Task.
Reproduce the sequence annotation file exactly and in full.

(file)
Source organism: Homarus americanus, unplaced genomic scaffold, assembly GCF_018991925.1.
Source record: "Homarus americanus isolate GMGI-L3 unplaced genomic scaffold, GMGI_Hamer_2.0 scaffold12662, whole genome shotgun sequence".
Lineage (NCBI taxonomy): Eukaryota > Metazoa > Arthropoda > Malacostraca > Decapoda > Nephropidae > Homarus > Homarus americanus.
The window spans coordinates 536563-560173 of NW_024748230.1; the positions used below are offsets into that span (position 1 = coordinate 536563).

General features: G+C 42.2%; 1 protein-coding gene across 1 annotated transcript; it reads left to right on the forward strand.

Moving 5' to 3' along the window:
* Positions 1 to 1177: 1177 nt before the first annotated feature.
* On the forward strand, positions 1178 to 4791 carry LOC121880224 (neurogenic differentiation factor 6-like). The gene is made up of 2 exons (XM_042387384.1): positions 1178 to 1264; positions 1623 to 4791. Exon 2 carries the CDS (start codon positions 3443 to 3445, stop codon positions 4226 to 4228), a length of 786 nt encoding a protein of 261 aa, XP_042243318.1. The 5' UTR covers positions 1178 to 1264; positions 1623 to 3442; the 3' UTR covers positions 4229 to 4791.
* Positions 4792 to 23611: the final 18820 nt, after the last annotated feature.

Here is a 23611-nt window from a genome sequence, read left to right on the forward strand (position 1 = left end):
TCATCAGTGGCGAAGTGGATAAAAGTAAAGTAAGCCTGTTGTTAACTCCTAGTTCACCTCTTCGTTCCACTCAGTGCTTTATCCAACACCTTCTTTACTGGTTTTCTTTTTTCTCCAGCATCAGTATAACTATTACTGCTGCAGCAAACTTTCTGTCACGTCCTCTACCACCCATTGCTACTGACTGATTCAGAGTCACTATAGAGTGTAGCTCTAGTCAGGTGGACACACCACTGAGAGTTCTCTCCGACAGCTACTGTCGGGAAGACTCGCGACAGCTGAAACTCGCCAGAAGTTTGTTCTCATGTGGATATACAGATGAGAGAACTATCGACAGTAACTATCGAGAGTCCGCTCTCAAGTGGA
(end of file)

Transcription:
Source organism: Homarus americanus, unplaced genomic scaffold, assembly GCF_018991925.1.
Source record: "Homarus americanus isolate GMGI-L3 unplaced genomic scaffold, GMGI_Hamer_2.0 scaffold12662, whole genome shotgun sequence".
Lineage (NCBI taxonomy): Eukaryota > Metazoa > Arthropoda > Malacostraca > Decapoda > Nephropidae > Homarus > Homarus americanus.
The window spans coordinates 536563-560173 of NW_024748230.1; the positions used below are offsets into that span (position 1 = coordinate 536563).

General features: G+C 42.2%; 1 protein-coding gene across 1 annotated transcript; it reads left to right on the forward strand.

Moving 5' to 3' along the window:
* Positions 1 to 1177: 1177 nt before the first annotated feature.
* On the forward strand, positions 1178 to 4791 carry LOC121880224 (neurogenic differentiation factor 6-like). The gene is made up of 2 exons (XM_042387384.1): positions 1178 to 1264; positions 1623 to 4791. Exon 2 carries the CDS (start codon positions 3443 to 3445, stop codon positions 4226 to 4228), a length of 786 nt encoding a protein of 261 aa, XP_042243318.1. The 5' UTR covers positions 1178 to 1264; positions 1623 to 3442; the 3' UTR covers positions 4229 to 4791.
* Positions 4792 to 23611: the final 18820 nt, after the last annotated feature.

Here is a 23611-nt window from a genome sequence, read left to right on the forward strand (position 1 = left end):
TCATCAGTGGCGAAGTGGATAAAAGTAAAGTAAGCCTGTTGTTAACTCCTAGTTCACCTCTTCGTTCCACTCAGTGCTTTATCCAACACCTTCTTTACTGGTTTTCTTTTTTCTCCAGCATCAGTATAACTATTACTGCTGCAGCAAACTTTCTGTCACGTCCTCTACCACCCATTGCTACTGACTGATTCAGAGTCACTATAGAGTGTAGCTCTAGTCAGGTGGACACACCACTGAGAGTTCTCTCCGACAGCTACTGTCGGGAAGACTCGCGACAGCTGAAACTCGCCAGAAGTTTGTTCTCATGTGGATATACAGATGAGAGAACTATCGACAGTAACTATCGAGAGTCCGCTCTCAAGTGGA